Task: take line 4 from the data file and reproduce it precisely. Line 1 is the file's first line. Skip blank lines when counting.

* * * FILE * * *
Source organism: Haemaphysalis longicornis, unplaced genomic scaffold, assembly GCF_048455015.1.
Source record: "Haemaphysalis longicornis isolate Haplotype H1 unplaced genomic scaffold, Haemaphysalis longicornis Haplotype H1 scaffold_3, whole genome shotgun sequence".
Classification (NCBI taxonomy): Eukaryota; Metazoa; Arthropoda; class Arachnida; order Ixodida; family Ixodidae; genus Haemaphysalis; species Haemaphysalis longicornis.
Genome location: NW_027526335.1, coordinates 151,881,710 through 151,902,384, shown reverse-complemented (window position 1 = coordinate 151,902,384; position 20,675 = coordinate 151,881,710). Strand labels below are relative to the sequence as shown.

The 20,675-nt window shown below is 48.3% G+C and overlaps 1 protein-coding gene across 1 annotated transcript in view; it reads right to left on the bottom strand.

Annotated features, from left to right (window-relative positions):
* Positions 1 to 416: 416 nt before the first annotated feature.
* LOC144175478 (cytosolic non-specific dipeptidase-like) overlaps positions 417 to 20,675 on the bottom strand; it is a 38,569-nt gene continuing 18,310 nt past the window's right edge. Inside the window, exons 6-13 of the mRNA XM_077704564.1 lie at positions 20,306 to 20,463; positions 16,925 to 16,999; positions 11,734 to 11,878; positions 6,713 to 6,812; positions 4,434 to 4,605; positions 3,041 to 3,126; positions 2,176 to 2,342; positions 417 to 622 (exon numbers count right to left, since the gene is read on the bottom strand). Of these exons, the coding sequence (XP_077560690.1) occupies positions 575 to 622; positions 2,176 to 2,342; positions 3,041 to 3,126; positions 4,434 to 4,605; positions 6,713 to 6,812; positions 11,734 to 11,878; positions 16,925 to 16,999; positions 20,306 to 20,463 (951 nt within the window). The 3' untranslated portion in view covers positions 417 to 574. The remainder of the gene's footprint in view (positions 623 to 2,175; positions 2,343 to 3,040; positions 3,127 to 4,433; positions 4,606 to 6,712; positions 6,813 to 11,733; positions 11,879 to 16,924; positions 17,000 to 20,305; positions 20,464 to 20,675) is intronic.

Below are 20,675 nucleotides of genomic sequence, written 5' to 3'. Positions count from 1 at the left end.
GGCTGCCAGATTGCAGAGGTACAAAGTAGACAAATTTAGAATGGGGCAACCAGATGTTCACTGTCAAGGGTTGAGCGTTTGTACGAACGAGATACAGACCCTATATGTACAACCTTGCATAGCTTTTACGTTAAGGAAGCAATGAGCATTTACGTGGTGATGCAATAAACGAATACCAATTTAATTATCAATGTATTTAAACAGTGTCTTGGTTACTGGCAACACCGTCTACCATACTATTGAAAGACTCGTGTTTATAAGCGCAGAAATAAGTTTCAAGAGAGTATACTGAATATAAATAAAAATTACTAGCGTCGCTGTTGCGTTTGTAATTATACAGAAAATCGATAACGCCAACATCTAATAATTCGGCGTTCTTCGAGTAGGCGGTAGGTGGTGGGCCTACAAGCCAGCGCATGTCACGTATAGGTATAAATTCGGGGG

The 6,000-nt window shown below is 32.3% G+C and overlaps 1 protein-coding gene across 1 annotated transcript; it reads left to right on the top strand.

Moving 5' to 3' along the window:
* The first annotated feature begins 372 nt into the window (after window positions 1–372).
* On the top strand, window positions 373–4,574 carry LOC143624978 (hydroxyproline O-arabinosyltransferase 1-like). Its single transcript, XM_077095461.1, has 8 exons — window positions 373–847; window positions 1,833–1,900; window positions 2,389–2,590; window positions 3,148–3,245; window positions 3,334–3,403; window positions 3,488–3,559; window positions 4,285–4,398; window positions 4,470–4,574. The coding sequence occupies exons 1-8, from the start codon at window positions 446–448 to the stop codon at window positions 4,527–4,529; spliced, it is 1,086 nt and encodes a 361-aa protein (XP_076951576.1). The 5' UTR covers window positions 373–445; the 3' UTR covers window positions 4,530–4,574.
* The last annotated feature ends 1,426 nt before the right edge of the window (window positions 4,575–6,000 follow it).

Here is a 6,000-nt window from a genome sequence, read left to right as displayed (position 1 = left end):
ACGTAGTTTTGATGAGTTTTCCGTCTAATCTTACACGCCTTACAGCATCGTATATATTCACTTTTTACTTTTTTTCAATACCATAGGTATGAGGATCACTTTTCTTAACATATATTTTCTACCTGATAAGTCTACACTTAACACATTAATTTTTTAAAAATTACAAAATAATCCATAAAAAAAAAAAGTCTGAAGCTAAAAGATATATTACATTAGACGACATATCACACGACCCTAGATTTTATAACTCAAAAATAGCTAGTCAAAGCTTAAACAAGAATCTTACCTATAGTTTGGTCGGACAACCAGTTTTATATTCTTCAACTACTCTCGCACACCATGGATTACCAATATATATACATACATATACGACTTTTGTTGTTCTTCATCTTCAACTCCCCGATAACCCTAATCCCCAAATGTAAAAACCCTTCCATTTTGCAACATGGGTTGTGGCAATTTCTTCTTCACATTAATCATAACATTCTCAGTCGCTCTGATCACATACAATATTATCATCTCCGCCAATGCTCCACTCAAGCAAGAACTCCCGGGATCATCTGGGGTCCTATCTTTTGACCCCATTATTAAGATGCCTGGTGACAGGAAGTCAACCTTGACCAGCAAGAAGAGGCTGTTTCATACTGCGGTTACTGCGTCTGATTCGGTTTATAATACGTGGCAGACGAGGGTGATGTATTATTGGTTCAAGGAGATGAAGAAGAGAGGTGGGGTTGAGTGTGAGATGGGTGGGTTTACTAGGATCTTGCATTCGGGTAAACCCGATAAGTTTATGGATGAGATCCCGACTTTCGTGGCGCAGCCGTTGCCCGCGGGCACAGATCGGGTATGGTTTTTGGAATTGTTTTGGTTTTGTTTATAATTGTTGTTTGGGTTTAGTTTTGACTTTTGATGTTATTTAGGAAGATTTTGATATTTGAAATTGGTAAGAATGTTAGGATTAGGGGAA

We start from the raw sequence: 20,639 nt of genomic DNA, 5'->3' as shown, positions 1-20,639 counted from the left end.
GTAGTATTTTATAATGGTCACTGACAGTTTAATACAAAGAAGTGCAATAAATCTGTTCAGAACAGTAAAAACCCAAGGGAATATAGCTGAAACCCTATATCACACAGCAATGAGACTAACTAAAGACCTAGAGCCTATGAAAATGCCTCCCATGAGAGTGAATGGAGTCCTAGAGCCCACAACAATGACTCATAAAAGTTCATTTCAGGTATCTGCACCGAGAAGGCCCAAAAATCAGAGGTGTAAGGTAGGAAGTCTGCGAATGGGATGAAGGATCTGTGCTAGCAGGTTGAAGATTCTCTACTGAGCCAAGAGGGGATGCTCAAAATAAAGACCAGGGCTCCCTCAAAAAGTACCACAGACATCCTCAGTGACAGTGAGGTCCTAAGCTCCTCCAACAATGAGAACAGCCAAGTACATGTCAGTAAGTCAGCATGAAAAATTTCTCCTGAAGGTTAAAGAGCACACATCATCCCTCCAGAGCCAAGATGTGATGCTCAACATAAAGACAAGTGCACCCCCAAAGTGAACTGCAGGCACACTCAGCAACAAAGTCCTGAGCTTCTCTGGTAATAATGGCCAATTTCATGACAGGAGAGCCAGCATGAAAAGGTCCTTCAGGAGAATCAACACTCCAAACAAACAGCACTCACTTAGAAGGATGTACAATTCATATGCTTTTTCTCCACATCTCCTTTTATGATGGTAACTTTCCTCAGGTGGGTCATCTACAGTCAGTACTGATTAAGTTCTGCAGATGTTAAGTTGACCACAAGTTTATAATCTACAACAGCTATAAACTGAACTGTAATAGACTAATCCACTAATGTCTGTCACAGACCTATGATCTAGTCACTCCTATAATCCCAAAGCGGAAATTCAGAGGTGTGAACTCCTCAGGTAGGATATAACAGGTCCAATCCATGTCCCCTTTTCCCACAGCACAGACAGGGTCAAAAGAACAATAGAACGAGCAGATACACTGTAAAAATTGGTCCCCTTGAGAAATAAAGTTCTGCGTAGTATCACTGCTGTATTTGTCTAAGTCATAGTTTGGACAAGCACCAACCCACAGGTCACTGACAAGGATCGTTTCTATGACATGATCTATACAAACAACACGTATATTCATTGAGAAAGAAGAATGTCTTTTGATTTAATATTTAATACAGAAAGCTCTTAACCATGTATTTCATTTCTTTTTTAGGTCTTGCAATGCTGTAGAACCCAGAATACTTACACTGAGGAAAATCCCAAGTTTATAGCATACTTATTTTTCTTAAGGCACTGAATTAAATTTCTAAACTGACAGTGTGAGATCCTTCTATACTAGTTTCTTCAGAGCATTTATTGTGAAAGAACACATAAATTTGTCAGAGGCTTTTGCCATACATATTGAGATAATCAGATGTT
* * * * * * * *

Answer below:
Genome location: NW_027526335.1, coordinates 151,881,710 through 151,902,384, shown reverse-complemented (window position 1 = coordinate 151,902,384; position 20,675 = coordinate 151,881,710). Strand labels below are relative to the sequence as shown.